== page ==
A rare bug has been spotted in Scotland for the first time in more than 30 years.
The cow wheat shieldbug was seen in woodland in Strathspey, in the Scottish Highlands – only the eighth time in history it has been sighted in Scotland and the first since 1989.
The little black bug, which has two distinctive white spots, is considered nationally scarce across the UK, with worrying declines in recent years.
The last time the rare bug was spotted was 32 years ago at Loch Rannoch, while other sightings were made in Perthshire in 1879 and Argyll and Bute in 1890.
It relies on cow wheat for food, which is common in Scotland, but the bug needs it to grow in a sheltered, warm micro-climate, usually on sunny rides and glades in woodlands.
These warm micro-climates rely on traditionally managed woodlands with diverse structures, creating sheltered open areas.
It is believed that a decline in such woodlands is one of the reasons why the bug has fared badly over recent decades.
Genevieve Tompkins, a field worker from the Rare Invertebrates in the Cairngorms partnership project, discovered the bug.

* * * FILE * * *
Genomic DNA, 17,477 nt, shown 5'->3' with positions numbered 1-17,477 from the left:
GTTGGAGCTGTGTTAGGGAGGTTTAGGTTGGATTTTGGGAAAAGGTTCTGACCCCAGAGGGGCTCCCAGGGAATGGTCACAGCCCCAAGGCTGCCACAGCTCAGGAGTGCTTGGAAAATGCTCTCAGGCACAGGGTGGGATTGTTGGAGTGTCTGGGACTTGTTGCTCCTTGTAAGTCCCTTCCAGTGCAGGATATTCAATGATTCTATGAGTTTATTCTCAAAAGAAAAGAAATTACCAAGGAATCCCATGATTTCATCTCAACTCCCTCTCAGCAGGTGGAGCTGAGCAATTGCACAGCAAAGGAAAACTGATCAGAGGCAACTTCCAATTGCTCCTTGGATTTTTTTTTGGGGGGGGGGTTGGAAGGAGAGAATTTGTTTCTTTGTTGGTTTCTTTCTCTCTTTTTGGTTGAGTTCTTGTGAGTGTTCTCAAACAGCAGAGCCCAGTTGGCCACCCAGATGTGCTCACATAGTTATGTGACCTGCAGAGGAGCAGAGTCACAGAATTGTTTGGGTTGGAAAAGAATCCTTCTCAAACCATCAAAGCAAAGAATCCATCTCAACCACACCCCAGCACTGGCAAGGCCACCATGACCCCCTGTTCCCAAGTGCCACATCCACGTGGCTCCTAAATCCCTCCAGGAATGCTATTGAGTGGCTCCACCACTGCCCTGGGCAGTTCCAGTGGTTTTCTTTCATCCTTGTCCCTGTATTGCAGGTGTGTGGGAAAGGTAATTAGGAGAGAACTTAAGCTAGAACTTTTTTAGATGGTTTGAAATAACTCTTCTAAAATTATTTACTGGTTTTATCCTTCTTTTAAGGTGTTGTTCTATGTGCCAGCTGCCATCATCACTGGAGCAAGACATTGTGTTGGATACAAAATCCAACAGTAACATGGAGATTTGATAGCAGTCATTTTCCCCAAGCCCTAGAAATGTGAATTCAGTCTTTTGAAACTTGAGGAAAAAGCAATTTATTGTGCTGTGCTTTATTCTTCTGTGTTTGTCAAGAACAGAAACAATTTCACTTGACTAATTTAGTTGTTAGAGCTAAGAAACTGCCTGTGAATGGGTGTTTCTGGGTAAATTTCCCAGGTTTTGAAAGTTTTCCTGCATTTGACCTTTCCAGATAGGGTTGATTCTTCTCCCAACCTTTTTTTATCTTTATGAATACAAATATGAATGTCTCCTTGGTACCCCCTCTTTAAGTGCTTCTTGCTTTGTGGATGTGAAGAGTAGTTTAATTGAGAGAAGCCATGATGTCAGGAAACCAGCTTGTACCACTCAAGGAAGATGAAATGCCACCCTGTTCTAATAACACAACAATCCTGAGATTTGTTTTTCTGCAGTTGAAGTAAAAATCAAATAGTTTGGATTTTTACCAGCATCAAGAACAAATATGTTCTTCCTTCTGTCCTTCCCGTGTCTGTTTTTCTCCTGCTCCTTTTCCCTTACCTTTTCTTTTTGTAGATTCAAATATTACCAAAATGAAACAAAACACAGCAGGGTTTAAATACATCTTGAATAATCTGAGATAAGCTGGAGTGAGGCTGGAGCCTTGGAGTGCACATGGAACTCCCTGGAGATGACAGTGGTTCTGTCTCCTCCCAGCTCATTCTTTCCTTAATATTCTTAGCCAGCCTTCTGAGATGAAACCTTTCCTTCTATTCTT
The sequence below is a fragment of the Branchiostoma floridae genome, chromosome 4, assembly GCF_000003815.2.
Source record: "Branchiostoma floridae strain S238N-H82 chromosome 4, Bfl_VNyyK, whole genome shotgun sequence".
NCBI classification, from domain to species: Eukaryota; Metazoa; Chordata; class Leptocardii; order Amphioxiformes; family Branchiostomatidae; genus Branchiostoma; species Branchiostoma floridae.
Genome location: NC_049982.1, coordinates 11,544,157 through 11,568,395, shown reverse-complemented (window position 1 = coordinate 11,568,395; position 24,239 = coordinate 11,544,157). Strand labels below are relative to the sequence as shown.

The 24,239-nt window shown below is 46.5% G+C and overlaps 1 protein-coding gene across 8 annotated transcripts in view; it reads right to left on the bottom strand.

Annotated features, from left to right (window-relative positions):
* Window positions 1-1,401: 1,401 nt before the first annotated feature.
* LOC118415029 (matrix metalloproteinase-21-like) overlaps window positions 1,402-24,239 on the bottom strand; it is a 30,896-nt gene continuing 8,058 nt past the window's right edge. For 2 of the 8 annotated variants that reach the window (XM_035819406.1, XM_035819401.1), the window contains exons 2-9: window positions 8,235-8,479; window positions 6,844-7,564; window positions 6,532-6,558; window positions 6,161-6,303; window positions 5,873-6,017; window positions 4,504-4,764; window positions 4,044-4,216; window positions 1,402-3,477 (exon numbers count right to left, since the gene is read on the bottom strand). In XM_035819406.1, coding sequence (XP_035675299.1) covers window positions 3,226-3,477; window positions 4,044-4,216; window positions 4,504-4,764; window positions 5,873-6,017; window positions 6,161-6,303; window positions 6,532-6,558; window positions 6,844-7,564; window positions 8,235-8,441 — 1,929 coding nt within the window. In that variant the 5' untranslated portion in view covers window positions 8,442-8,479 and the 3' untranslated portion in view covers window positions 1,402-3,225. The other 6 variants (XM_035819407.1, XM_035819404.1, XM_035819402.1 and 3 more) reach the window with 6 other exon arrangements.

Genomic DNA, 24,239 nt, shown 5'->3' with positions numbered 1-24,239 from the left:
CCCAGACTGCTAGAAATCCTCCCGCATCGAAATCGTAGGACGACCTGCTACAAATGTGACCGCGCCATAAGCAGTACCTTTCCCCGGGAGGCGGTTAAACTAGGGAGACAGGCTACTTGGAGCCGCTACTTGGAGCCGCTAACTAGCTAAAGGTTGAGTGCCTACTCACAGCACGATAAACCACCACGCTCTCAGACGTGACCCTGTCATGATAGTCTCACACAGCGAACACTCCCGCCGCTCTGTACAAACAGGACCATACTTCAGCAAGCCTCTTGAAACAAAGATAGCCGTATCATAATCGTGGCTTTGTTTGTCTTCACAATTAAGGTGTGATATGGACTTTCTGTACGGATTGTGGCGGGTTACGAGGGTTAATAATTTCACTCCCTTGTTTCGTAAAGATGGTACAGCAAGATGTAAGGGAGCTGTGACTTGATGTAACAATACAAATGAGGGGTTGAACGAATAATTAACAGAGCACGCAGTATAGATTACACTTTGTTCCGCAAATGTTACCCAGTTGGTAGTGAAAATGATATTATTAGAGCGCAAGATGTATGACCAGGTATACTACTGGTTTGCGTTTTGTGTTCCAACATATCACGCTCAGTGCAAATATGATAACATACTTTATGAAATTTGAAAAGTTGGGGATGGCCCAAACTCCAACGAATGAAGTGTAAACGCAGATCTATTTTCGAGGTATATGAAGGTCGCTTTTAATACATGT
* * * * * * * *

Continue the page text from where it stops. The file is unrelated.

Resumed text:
She said: “One of the great things about this project is that, while looking for the focus species, our volunteers come across other rare insects too.
“Insects are hugely under-recorded, but give us vital clues as to the health of our habitats.
“It is sad that this bug has suffered from a decline in traditional woodland management.
“However, there is hope, with diverse woodlands once more becoming a key feature of the Cairngorms National Park.
“It would be brilliant if more people could look out for the bug, submitting their records through the iRecord website.”
STV News is now on WhatsApp
Get all the latest news from around the countryFollow STV News
Follow STV News on WhatsApp
Scan the QR code on your mobile device for all the latest news from around the country